Clathrin-mediated endocytosis at synapses is a fast process that in the case of the presynaptic compartment occurs on a time scale of seconds. Moreover, synapses in most experimental model systems are relatively small structures, often requiring spatial resolution beyond the limits of conventional light microscopy. Thus, historically, electron microscopy has played an important role in delineating endocytic pathways at synapses. The recent advent of fluorescent proteins with new optical or molecular properties combined with novel imaging technologies have allowed unprecedented insights into synaptic CME at work. Most importantly, among these are pHluorins, fusion proteins between a pH-sensitive ecliptic green fluorescent protein moiety and a synaptic cargo of interest. PHluorin fluorescence is quenched at acidic endosomal pH, thus allowing investigators to follow exo-endocytic vesicle trafficking in real time. This technology has been successfully used to tag SV proteins including synaptobrevin 2 (synaptopHluorin), synaptophysin (syPhy) (19), synaptotagmin 1 (sytpHluorin) (22), the VGLUT1 (12), as well as postsynaptic GABAA- and AMPA-type glutamate receptors (54). Amphiphilic fluorescent FM dyes have often been used in conjunction with pHluorins, i.e. to determine cycling SV pool sizes as well as kinetic data. Live-cell fluorescent imaging may be also combined with new technologies to improve spatial resolution such as stimulated emission depletion microscopy (55), providing nanoscale pictures of the synaptic trafficking world.

The detailed structural insights into the architecture of the clathrin-based endocytic machinery described above have provided us with a growing arsenal of molecular weapons to study the role of CME in synaptic physiology. Among the approaches most successfully used has been the microinjection of dominant-interfering peptides or protein domains targeting distinct stages in CME into giant synapses of lamprey (8) or squid. Some of these tools and their stage-specific modes of action are summarized in Figure 1B. Dominant-interfering approaches have also been applied in combination with capacitance measurements or pHluorin-based live-cell imaging in goldfish retinal bipolar terminals or small central synapses, respectively (19).

Virtually, instantaneous perturbation of target proteins has been achieved by small molecule inhibitors or acute photoinactivation. Many early studies had relied on the use of somewhat non-specific inhibitors of CME such as high sucrose or chlorpromazine. The advent of high-throughput chemical biology screening platforms has provided us with a novel acute chemical inhibitor of dynamin, termed dynasore, as the latest addition to the pharmacological tool box (63) (Figure 1B, stage 3). When applied to hippocampal synapses, dynasore reversibly blocks SV retrieval, confirming an essential role for dynamin in this process (20). It should be noted that dynamin is known to also act in clathrin-independent internalization pathways and thus dynasore effects should not be taken as a sole criterion for the involvement of CME in a given physiological process. Fluorescence-assisted light inactivation (FlAsH-FALI) has been suggested as an alternative, genetically directed approach for immediate perturbation of synaptic target proteins by light-induced generation of free radicals. For example, an essential role for synaptotagmin 1 in SV retrieval in Drosophila has been inferred from FlAsH-FALI studies using a variant tagged with a tetracysteine motif that allows for binding of the membrane-permeable fluorescein derivative 4′,5′-bis(1,3,2-dithioarsolan-2-yl)fluorescein (FlAsH) (52) (Figure 1B, stage 1). Whether this tool is generally applicable to inactivate a protein of interest in vivo remains to be determined.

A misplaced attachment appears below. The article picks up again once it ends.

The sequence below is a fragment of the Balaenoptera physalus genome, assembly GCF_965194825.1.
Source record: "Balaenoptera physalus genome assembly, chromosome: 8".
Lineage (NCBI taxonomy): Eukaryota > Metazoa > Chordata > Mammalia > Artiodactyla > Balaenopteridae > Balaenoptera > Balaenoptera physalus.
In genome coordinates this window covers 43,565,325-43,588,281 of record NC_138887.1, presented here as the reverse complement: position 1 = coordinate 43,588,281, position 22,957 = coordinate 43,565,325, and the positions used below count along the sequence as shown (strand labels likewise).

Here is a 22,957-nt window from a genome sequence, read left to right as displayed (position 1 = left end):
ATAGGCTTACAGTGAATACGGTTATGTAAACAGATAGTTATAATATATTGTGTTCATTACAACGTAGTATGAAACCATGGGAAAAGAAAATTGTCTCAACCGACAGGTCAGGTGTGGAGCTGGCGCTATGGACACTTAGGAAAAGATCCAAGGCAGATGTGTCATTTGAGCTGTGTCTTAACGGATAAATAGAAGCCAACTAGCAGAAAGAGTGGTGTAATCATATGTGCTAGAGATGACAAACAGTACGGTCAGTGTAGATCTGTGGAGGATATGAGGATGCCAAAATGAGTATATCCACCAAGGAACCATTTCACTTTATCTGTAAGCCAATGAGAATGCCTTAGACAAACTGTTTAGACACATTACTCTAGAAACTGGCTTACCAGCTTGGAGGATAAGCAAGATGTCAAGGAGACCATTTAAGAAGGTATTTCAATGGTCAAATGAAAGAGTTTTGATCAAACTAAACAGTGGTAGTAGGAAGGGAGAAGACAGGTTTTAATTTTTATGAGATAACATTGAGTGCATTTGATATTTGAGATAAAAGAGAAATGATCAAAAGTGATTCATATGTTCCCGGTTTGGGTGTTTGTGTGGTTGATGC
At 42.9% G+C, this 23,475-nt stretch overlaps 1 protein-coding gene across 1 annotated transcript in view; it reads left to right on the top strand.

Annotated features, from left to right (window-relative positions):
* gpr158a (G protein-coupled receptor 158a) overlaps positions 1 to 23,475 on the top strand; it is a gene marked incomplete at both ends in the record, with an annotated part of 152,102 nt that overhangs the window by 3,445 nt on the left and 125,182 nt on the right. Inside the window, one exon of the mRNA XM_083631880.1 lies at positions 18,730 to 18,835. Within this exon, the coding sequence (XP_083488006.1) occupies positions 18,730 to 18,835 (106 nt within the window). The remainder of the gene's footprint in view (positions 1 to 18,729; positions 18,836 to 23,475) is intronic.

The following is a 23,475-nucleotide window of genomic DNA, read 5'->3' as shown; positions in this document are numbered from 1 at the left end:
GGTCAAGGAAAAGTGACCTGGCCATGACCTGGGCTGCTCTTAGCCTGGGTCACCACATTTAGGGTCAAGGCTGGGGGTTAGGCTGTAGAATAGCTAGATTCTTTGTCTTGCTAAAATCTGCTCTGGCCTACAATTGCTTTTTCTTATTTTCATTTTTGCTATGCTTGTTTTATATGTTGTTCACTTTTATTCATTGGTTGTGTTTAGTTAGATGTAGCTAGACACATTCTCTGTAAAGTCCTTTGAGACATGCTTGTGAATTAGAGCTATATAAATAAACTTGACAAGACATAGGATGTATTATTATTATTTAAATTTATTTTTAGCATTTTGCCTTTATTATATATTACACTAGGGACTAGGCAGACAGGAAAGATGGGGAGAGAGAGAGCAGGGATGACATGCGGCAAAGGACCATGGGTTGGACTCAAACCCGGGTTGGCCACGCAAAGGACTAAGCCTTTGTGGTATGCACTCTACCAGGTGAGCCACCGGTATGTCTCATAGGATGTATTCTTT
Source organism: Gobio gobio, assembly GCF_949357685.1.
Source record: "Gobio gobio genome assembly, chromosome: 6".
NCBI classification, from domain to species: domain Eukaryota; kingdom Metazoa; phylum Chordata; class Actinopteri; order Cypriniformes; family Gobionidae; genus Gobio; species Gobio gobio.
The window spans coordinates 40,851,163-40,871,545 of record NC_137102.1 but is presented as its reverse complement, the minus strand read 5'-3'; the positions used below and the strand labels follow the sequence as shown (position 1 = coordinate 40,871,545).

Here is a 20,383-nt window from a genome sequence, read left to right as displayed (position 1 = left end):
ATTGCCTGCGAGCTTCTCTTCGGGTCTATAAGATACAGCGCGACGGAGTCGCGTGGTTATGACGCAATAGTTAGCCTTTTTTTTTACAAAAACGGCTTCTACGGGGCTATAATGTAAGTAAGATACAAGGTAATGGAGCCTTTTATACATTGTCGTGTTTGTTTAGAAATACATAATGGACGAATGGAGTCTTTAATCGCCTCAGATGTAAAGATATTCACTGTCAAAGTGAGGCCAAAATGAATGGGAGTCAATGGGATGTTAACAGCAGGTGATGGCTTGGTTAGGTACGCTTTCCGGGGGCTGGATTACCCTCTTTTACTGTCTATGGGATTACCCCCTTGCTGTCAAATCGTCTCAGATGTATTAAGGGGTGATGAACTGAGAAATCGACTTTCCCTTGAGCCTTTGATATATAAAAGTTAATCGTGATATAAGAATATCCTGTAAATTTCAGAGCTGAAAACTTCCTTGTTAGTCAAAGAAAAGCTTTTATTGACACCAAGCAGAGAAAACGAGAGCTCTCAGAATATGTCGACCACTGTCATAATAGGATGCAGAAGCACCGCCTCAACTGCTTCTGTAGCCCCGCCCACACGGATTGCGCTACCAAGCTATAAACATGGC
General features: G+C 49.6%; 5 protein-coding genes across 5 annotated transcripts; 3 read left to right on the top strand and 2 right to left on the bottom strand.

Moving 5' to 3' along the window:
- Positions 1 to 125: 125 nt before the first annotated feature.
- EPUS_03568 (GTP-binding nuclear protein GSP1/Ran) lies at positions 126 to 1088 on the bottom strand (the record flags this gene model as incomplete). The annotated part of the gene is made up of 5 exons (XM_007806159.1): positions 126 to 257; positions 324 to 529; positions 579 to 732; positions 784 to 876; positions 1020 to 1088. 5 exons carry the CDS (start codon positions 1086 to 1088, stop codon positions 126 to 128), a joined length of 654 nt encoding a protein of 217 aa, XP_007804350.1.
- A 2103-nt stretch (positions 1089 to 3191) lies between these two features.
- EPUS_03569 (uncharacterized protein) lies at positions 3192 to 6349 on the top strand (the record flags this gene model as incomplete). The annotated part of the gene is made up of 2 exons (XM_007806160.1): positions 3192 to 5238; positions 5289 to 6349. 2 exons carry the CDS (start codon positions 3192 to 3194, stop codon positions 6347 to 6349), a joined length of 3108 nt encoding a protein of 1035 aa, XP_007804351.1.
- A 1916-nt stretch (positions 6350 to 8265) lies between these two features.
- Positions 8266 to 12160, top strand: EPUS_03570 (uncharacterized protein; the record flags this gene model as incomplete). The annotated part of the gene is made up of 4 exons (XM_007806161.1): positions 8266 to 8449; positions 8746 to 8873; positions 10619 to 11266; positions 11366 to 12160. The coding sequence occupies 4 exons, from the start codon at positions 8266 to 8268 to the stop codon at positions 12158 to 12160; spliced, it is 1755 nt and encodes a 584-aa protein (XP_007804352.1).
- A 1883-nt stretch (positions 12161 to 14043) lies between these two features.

Outlook

More than 30 years of research on the mechanism of CME in general and at synapses in particular have provided us with a detailed molecular framework of the clathrin-based endocytic machinery. The molecular players of the endocytic network are largely known, whereas the details of its spatiotemporal regulation may need an additional decade of intense studies. We still know surprisingly little about the mechanisms that ensure the correct stoichiometry of SV proteins (64) and how the endocytic process within the periactive zone is coupled to the exocytic fusion process. We know that calcium levels and calcium-sensing proteins, such as synaptotagmin, play important roles in this regard. However, we do not understand the actual trigger of endocytosis nor the temporal sequence of events in detail.

Cargo-specific internalization pathways are likely to act at both sides of the synapse, but their molecular details have remained largely obscure. How these pathways are coupled to downstream endosomal sorting events and how this relates to various signaling inputs are additional questions that will need and presumably get answers in the near future.

Acknowledgments

Our own research cited here was supported by grants from the German research funding agency DFG (HA2686/2-1 and SFB449, TP A11), the German Ministry of Science (BMBF, BioDISC/RENTRAFF), the European Molecular Biology Organization (EMBO YIP Programme) and the Fonds der Chemischen Industrie.